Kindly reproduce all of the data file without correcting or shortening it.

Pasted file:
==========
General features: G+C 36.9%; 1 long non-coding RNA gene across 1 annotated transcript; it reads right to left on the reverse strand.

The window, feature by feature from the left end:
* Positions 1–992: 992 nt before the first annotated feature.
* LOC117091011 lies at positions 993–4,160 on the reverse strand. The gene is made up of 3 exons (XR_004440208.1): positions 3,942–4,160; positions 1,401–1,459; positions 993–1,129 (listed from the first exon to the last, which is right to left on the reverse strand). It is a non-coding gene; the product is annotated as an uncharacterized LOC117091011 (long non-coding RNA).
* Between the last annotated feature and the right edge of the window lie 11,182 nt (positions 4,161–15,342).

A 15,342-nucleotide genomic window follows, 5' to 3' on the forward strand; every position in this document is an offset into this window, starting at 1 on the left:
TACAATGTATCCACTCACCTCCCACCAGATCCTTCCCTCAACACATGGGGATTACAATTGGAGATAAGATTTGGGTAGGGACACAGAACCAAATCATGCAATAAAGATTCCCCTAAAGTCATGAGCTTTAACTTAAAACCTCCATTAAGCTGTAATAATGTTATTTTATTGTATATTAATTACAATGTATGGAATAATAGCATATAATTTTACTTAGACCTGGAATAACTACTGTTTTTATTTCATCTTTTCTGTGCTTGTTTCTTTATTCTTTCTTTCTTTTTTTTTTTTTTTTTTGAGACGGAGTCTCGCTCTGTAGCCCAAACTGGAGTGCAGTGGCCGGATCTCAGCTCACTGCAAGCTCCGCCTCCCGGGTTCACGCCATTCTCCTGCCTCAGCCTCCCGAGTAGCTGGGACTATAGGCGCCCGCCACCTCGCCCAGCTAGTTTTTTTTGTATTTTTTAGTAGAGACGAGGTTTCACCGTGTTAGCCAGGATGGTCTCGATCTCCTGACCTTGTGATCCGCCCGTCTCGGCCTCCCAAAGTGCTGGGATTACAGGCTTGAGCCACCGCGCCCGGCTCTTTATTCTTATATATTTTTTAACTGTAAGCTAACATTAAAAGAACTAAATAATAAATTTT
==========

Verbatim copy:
General features: G+C 36.9%; 1 long non-coding RNA gene across 1 annotated transcript; it reads right to left on the reverse strand.

The window, feature by feature from the left end:
* Positions 1–992: 992 nt before the first annotated feature.
* LOC117091011 lies at positions 993–4,160 on the reverse strand. The gene is made up of 3 exons (XR_004440208.1): positions 3,942–4,160; positions 1,401–1,459; positions 993–1,129 (listed from the first exon to the last, which is right to left on the reverse strand). It is a non-coding gene; the product is annotated as an uncharacterized LOC117091011 (long non-coding RNA).
* Between the last annotated feature and the right edge of the window lie 11,182 nt (positions 4,161–15,342).

A 15,342-nucleotide genomic window follows, 5' to 3' on the forward strand; every position in this document is an offset into this window, starting at 1 on the left:
TACAATGTATCCACTCACCTCCCACCAGATCCTTCCCTCAACACATGGGGATTACAATTGGAGATAAGATTTGGGTAGGGACACAGAACCAAATCATGCAATAAAGATTCCCCTAAAGTCATGAGCTTTAACTTAAAACCTCCATTAAGCTGTAATAATGTTATTTTATTGTATATTAATTACAATGTATGGAATAATAGCATATAATTTTACTTAGACCTGGAATAACTACTGTTTTTATTTCATCTTTTCTGTGCTTGTTTCTTTATTCTTTCTTTCTTTTTTTTTTTTTTTTTTGAGACGGAGTCTCGCTCTGTAGCCCAAACTGGAGTGCAGTGGCCGGATCTCAGCTCACTGCAAGCTCCGCCTCCCGGGTTCACGCCATTCTCCTGCCTCAGCCTCCCGAGTAGCTGGGACTATAGGCGCCCGCCACCTCGCCCAGCTAGTTTTTTTTGTATTTTTTAGTAGAGACGAGGTTTCACCGTGTTAGCCAGGATGGTCTCGATCTCCTGACCTTGTGATCCGCCCGTCTCGGCCTCCCAAAGTGCTGGGATTACAGGCTTGAGCCACCGCGCCCGGCTCTTTATTCTTATATATTTTTTAACTGTAAGCTAACATTAAAAGAACTAAATAATAAATTTT